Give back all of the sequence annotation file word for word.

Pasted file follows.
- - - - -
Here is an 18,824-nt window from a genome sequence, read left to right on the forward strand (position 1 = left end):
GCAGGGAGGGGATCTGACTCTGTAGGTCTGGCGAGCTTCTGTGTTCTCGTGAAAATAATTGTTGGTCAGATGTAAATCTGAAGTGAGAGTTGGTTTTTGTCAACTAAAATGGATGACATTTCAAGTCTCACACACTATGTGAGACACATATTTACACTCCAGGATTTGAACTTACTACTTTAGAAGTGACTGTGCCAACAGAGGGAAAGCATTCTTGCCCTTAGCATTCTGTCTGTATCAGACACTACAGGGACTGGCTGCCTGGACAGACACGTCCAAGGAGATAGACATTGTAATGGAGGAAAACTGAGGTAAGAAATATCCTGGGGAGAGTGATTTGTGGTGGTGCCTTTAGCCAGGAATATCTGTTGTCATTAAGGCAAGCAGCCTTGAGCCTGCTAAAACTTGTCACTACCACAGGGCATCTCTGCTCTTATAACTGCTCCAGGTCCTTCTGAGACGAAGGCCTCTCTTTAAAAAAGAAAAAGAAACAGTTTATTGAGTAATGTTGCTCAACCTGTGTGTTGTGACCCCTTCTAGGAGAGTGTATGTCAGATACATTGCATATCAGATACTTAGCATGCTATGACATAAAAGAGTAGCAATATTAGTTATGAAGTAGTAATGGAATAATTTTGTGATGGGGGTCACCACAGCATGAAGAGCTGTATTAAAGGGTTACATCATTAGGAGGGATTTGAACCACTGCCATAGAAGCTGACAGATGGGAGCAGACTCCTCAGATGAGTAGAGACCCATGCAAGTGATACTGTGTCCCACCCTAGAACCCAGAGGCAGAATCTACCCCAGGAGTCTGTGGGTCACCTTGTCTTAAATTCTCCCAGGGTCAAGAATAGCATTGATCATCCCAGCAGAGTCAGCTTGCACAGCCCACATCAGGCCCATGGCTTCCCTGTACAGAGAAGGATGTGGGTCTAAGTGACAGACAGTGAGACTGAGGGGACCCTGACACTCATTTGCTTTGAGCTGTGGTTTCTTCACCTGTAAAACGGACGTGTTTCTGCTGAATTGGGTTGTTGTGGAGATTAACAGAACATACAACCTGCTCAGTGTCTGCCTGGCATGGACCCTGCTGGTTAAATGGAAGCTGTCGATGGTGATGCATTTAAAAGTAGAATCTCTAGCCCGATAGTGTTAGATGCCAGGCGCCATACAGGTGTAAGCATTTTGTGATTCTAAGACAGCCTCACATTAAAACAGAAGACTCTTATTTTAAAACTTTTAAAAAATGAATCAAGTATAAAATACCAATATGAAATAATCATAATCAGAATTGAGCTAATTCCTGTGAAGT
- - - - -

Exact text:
Here is an 18,824-nt window from a genome sequence, read left to right on the forward strand (position 1 = left end):
GCAGGGAGGGGATCTGACTCTGTAGGTCTGGCGAGCTTCTGTGTTCTCGTGAAAATAATTGTTGGTCAGATGTAAATCTGAAGTGAGAGTTGGTTTTTGTCAACTAAAATGGATGACATTTCAAGTCTCACACACTATGTGAGACACATATTTACACTCCAGGATTTGAACTTACTACTTTAGAAGTGACTGTGCCAACAGAGGGAAAGCATTCTTGCCCTTAGCATTCTGTCTGTATCAGACACTACAGGGACTGGCTGCCTGGACAGACACGTCCAAGGAGATAGACATTGTAATGGAGGAAAACTGAGGTAAGAAATATCCTGGGGAGAGTGATTTGTGGTGGTGCCTTTAGCCAGGAATATCTGTTGTCATTAAGGCAAGCAGCCTTGAGCCTGCTAAAACTTGTCACTACCACAGGGCATCTCTGCTCTTATAACTGCTCCAGGTCCTTCTGAGACGAAGGCCTCTCTTTAAAAAAGAAAAAGAAACAGTTTATTGAGTAATGTTGCTCAACCTGTGTGTTGTGACCCCTTCTAGGAGAGTGTATGTCAGATACATTGCATATCAGATACTTAGCATGCTATGACATAAAAGAGTAGCAATATTAGTTATGAAGTAGTAATGGAATAATTTTGTGATGGGGGTCACCACAGCATGAAGAGCTGTATTAAAGGGTTACATCATTAGGAGGGATTTGAACCACTGCCATAGAAGCTGACAGATGGGAGCAGACTCCTCAGATGAGTAGAGACCCATGCAAGTGATACTGTGTCCCACCCTAGAACCCAGAGGCAGAATCTACCCCAGGAGTCTGTGGGTCACCTTGTCTTAAATTCTCCCAGGGTCAAGAATAGCATTGATCATCCCAGCAGAGTCAGCTTGCACAGCCCACATCAGGCCCATGGCTTCCCTGTACAGAGAAGGATGTGGGTCTAAGTGACAGACAGTGAGACTGAGGGGACCCTGACACTCATTTGCTTTGAGCTGTGGTTTCTTCACCTGTAAAACGGACGTGTTTCTGCTGAATTGGGTTGTTGTGGAGATTAACAGAACATACAACCTGCTCAGTGTCTGCCTGGCATGGACCCTGCTGGTTAAATGGAAGCTGTCGATGGTGATGCATTTAAAAGTAGAATCTCTAGCCCGATAGTGTTAGATGCCAGGCGCCATACAGGTGTAAGCATTTTGTGATTCTAAGACAGCCTCACATTAAAACAGAAGACTCTTATTTTAAAACTTTTAAAAAATGAATCAAGTATAAAATACCAATATGAAATAATCATAATCAGAATTGAGCTAATTCCTGTGAAGT